The skills and knowledge developed through this qualification help students to: understand and apply the fundamental principles and concepts of computer science, including abstraction, decomposition, logic, algorithms, and data representation. Analyse problems in computational terms through practical experience of solving such problems, including designing, writing and debugging programs. Think creatively, innovatively, analytically, logically and critically. Understand the components that make up digital systems, and how they communicate with one another and with other systems. Understand the impacts of digital technology to the individual and to wider society and apply mathematical skills relevant to computer science.

GCSE specifications in Computer Science will be assessed through a combination of 80% written examination(s) and 20% non-examined assessment.

The GCSE Computer Science qualification develops ‘underpinning knowledge’ and transferable skills for progression to A levels and higher education. It includes topics that extend students’ understanding and aid progression, for example, the internet and databases.

GCSE-ComputerScienceTable

Key Stage 5

After year 11, students may choose from 2 subjects, AS/A Level ICT, using the WJEC exam board or AS/A Level Computer Science, using the AQA exam board.

The ICT A level will extend knowledge and skills gained at GCSE level in the most commonplace software applications, such as, MS Access, MS Excel and web authoring software, with theory topics based on ICT in business, education, health and home.

The Computer Science A level will extend thinking skills, logic and problem solving as well as learning technical details about computer hardware, diagramming and creating actual program code.

The ECDL Certification and Advanced (level 2 and 3) are offered as part of the Enrichment Programme in year 12. These are modular courses assessed by on-screen practical and theory tests. Upon completion of ECDL Advanced (BCS Certificate in IT User Skills), 24 UCAS points are awarded.

ICT AS/A2 Level

WJEC AS A2 ICT

Computer Science AS/A LEVEL

Computer Science A-Level is an ideal introduction for those wanting to pursue a career in Computing / IT as systems analysts, software developers and IT professionals as well as complementing many other careers.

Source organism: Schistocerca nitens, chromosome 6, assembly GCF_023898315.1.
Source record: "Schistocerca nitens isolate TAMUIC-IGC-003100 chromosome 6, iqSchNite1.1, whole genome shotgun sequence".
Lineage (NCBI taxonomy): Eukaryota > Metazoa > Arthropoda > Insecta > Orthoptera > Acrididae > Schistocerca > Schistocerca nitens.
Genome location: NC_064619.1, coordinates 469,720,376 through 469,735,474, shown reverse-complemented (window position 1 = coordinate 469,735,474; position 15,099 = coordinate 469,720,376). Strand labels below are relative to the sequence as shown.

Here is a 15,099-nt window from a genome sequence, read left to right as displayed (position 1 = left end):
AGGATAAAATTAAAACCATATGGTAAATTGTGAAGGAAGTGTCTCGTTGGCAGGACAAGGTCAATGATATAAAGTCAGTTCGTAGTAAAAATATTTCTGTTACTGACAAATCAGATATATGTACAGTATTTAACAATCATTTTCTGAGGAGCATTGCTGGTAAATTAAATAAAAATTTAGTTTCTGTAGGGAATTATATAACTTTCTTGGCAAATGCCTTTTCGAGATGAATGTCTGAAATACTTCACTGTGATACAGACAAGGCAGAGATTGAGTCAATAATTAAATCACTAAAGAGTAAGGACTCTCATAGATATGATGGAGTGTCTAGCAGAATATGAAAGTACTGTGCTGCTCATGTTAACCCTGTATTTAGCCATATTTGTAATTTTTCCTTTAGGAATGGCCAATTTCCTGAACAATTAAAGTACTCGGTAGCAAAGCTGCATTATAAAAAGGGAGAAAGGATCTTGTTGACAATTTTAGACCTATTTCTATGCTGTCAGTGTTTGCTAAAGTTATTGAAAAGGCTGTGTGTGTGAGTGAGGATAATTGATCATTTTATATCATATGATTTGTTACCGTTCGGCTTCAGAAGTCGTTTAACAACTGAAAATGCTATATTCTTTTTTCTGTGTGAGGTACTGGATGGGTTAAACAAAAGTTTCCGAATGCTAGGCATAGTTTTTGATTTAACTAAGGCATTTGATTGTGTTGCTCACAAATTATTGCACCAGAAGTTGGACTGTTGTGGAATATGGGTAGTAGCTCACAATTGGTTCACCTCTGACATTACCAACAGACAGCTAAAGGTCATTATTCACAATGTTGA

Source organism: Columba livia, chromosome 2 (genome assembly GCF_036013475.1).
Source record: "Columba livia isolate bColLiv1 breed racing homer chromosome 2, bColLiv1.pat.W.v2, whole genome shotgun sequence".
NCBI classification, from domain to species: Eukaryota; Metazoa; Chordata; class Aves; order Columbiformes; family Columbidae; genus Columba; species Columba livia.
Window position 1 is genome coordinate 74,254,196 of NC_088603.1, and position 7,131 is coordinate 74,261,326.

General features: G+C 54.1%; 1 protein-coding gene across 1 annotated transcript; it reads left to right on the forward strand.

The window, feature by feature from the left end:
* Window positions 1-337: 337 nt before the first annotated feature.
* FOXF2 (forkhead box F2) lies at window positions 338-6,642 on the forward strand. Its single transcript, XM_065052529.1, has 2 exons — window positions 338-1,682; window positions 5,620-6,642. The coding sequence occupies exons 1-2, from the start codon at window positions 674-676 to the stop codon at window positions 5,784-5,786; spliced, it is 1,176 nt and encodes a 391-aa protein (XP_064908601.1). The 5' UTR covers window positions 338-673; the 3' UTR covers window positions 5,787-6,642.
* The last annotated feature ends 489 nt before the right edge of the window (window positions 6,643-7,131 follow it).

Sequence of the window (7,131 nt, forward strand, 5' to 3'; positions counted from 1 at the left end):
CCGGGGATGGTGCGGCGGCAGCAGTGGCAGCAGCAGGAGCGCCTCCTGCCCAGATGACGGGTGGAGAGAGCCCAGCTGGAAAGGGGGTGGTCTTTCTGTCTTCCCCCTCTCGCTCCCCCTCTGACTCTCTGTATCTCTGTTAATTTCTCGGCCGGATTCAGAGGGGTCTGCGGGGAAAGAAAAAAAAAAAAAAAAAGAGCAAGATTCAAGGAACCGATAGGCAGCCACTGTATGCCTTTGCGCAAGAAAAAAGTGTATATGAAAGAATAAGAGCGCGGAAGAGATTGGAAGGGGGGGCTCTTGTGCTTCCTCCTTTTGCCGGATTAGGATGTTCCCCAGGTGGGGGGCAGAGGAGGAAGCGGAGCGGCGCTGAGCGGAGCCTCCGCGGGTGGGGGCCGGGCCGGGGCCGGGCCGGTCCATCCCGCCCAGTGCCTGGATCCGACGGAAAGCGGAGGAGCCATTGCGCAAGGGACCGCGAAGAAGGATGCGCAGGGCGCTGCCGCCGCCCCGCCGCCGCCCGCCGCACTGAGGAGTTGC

The courses are not just about learning to use tools or training in a programming language. Instead the emphasis is on computational thinking, a kind of reasoning used by both humans and machines. Thinking computationally is an important life skill, which means using abstraction and decomposition. The study of computation is about what can be computed and how to compute it.

Computer Science - AQA AS

In the AS specification there are two units.

Unit 1 is a practical, on-screen, examination which allows candidates to demonstrate their knowledge of the fundamental principles of the subject: Problem Solving; Data Representation, computation and problem solving, using theory style questions and then focusing on programming through a practical, time limited, problem-solving scenario using pre-release material.

Unit 2 focuses on the fundamentals of: Computer Systems; Hardware and Software elements; Machine Level Architecture and the social and Economic consequences of Computing, including the structure of networks and the Internet.

The A level specification builds on the content of AS and also consists of two units, the same as AS, but in more depth and detail and includes a third unit.

AQA A2 COMPUTING

Unit 1 is a practical, on-screen, examination which allows candidates to demonstrate their knowledge of the fundamental principles of the subject: Problem Solving; Data Representation, computation and problem solving, using theory style questions and then focusing on programming through a practical, time limited, problem-solving scenario using pre-release material.

Unit 2 focuses on the fundamentals of: Computer Systems; Hardware and Software elements; Machine Level Architecture and the social and Economic consequences of Computing, including the structure of networks and the Internet, databases and big data.

Unit 3 is an internally assessed practical unit, where candidates are required to complete a report on a computer-based, programmed, solution to a problem solving exercise of their choice, including a relational database solution, Computer-aided learning system, a scientific or mathematical problem or a mobile phone/tablet app.

ECDL / ITQ (European Computer Driving Licence)

What is ECDL?
The European Computer Driving Licence (ECDL) is an internationally-recognised series of qualifications for people who need to demonstrate to potential employers their competence in the key concepts of computing, or who simply require a solid foundation of computing skills upon which to build their future IT experience. It can be delivered in school, college, university or in work places. ECDL is the BCS’s brand name for ITQ.

ECDL Certificate

ECDL Advanced